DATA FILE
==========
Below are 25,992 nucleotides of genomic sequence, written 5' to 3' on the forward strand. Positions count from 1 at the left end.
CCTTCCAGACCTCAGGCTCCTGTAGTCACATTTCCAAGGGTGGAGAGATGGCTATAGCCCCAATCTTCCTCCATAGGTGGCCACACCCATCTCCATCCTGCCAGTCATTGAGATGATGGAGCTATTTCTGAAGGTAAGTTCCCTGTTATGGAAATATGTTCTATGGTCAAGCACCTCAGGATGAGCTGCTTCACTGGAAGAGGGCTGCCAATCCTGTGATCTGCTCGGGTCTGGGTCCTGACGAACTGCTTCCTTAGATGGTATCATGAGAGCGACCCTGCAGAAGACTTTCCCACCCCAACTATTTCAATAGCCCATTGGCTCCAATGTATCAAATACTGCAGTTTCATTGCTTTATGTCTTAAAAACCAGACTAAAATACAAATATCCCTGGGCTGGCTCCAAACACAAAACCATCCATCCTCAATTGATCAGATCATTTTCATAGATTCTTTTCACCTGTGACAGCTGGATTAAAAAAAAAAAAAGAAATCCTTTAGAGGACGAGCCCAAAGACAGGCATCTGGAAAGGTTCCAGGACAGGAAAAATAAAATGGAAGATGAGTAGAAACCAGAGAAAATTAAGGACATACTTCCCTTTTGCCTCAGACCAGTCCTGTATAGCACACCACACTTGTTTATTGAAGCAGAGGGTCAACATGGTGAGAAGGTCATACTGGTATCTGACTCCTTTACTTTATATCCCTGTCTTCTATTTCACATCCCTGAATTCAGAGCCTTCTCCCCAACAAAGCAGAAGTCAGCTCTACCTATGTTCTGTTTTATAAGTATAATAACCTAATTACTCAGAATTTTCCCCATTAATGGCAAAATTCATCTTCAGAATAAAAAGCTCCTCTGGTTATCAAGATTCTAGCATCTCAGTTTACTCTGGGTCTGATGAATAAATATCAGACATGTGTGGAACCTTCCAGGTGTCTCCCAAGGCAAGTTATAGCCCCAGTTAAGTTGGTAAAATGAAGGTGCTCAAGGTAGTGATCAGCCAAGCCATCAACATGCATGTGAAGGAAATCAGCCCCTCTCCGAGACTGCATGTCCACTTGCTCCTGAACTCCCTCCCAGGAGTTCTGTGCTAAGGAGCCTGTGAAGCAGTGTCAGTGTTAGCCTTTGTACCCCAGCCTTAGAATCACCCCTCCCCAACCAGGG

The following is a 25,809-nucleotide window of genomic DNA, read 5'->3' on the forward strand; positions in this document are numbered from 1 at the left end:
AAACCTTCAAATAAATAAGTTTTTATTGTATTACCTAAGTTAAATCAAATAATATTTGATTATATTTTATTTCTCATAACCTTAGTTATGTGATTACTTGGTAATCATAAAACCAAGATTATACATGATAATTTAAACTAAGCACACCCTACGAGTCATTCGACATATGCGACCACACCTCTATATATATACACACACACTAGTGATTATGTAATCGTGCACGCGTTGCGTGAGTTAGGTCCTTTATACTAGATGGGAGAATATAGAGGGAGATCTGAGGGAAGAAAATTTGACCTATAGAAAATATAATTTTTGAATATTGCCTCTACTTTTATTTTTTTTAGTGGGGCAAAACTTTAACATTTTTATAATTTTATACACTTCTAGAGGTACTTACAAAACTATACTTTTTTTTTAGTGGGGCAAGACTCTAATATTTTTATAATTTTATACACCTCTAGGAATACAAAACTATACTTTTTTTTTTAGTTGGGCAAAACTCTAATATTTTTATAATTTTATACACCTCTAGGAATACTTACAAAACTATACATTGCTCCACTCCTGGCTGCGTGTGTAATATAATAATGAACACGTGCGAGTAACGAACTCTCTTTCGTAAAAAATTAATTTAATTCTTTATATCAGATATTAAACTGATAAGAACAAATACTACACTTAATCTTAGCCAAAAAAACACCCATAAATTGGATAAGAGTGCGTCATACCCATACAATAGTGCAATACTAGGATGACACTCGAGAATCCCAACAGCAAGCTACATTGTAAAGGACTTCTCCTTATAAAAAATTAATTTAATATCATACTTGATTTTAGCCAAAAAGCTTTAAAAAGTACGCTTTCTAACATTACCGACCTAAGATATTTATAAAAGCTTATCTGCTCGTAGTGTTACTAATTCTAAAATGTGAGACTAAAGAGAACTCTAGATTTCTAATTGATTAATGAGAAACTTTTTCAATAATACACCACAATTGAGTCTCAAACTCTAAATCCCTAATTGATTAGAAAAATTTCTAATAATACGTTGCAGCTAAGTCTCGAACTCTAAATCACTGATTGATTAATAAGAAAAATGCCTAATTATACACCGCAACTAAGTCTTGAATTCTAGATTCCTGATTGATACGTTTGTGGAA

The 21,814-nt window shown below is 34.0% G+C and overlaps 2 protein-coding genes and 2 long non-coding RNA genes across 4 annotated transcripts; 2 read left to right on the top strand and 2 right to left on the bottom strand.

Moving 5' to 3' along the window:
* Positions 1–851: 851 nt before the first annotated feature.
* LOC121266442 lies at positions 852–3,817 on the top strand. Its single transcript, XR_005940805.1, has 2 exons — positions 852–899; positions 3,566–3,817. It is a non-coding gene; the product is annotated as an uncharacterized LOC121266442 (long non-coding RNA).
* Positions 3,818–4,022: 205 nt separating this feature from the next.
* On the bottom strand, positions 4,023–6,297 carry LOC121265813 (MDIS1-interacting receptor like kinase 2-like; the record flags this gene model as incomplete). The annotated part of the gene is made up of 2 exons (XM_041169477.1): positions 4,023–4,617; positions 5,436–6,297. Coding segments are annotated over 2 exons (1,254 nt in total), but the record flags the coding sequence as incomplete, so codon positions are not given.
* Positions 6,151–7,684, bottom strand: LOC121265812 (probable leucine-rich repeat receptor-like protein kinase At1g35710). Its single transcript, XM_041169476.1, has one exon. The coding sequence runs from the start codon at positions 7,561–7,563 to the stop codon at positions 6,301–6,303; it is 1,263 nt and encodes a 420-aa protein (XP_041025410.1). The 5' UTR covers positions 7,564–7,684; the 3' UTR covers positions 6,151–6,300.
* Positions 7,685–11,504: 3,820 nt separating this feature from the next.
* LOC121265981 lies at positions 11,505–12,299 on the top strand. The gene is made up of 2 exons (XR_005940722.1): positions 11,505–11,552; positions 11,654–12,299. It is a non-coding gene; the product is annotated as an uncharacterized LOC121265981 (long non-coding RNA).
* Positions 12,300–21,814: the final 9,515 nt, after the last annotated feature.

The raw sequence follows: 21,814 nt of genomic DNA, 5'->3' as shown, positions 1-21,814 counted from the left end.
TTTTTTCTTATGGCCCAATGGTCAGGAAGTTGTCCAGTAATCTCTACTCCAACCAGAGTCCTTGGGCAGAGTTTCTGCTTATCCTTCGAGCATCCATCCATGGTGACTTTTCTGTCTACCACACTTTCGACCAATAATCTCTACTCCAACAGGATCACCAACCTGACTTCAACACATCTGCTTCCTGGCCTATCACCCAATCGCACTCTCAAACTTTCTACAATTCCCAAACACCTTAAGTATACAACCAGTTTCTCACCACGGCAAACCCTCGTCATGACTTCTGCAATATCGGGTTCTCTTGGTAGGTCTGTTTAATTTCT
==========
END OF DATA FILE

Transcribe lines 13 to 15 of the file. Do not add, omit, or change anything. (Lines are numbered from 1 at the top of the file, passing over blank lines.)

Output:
* LOC121265981 lies at positions 11,505–12,299 on the top strand. The gene is made up of 2 exons (XR_005940722.1): positions 11,505–11,552; positions 11,654–12,299. It is a non-coding gene; the product is annotated as an uncharacterized LOC121265981 (long non-coding RNA).
* Positions 12,300–21,814: the final 9,515 nt, after the last annotated feature.

The raw sequence follows: 21,814 nt of genomic DNA, 5'->3' as shown, positions 1-21,814 counted from the left end.